Never Do Unto Others What You Wouldn't Do to Yourself

Albert B. Lowenfels, MD


June 23, 2015

From the Frying Pan Into the Fire

Figure 2. William Stewart Halsted. Image from Wikipedia

In the late 19th century, William Stewart Halsted (1852-1922), while training at Bellevue Hospital, New York, experimented with cocaine as a local anesthetic agent. At this time, general anesthesia had been used for several decades, whereas local anesthesia became feasible only after the synthesis of cocaine in 1891.

Halsted became addicted to cocaine and was hospitalized in a sanatorium, where his physicians attempted to cure his addiction by substituting morphine. When Halsted joined the staff of Johns Hopkins Medical Center, he was addicted to morphine and remained so for his entire career. Despite his addiction, he was a skilled, respected, and innovative surgeon as well as being an educator.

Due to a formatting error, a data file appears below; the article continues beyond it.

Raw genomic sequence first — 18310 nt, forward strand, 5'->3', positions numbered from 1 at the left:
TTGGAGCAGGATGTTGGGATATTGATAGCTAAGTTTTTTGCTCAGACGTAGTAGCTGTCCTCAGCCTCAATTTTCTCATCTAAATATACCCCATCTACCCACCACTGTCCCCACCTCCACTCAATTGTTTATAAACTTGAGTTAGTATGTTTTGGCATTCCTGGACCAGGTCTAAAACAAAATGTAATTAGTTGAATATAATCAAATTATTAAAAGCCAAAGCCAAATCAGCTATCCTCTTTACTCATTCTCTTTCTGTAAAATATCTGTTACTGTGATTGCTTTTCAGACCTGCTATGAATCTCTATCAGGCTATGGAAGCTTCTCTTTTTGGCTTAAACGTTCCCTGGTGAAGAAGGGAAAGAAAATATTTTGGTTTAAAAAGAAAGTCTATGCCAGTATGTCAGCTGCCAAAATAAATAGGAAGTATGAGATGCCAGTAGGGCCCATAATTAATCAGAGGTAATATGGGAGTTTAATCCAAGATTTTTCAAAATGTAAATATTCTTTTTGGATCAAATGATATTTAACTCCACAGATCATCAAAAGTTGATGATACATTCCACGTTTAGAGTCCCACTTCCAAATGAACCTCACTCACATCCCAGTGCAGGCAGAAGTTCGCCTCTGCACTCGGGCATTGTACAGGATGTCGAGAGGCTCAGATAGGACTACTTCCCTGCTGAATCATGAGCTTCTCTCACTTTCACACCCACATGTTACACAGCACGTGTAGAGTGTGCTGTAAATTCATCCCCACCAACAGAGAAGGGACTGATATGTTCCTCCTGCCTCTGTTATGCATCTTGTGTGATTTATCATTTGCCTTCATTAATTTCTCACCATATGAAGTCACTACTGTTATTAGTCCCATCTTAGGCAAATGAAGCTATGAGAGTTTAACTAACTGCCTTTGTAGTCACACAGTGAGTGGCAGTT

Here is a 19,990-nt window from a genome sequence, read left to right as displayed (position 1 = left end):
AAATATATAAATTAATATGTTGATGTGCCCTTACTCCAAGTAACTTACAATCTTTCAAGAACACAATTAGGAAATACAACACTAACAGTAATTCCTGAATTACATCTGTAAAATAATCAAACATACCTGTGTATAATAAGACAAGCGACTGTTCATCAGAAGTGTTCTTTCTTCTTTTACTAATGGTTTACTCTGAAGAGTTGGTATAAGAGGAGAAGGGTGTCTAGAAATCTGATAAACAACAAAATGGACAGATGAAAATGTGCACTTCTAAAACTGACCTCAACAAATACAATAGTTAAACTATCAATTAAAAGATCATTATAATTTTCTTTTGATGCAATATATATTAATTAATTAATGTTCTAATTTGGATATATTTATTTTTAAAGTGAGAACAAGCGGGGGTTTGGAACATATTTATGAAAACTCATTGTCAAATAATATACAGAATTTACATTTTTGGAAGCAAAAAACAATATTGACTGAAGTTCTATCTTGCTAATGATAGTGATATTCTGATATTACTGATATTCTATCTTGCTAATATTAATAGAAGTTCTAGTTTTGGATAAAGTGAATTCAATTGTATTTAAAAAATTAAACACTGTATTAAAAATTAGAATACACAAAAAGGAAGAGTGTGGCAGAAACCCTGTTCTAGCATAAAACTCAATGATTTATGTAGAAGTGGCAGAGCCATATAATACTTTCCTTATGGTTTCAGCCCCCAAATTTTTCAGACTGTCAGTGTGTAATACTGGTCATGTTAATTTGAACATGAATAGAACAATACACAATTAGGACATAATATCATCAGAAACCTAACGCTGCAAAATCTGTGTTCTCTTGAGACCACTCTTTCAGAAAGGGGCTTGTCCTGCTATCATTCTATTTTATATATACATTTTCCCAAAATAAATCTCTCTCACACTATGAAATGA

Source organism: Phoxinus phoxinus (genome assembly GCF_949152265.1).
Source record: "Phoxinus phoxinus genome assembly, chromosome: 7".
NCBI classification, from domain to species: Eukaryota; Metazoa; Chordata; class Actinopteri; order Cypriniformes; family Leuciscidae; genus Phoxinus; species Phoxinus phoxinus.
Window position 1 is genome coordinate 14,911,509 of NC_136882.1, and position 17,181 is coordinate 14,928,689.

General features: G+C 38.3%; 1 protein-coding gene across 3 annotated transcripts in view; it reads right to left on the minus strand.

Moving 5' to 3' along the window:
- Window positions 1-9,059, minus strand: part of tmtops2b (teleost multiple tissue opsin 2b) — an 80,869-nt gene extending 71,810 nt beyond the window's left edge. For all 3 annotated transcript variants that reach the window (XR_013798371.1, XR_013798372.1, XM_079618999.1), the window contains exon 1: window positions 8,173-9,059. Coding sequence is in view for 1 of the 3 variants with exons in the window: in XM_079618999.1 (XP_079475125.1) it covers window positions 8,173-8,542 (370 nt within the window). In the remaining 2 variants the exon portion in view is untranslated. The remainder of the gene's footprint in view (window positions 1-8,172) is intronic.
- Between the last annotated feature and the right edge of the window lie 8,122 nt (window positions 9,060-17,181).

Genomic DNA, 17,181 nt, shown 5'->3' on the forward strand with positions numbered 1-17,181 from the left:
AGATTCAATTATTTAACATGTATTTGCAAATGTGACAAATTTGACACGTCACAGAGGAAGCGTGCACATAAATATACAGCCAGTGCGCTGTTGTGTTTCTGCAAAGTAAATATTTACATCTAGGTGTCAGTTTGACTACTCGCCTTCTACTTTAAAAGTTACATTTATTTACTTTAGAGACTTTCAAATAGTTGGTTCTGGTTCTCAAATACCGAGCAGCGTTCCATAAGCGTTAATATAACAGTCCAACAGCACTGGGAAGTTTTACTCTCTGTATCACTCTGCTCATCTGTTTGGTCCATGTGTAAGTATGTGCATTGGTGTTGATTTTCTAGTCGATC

Sigmund Freud was another prominent physician who experimented with cocaine as an anesthetic agent and also became an addict, at least for part of his professional career.[2]


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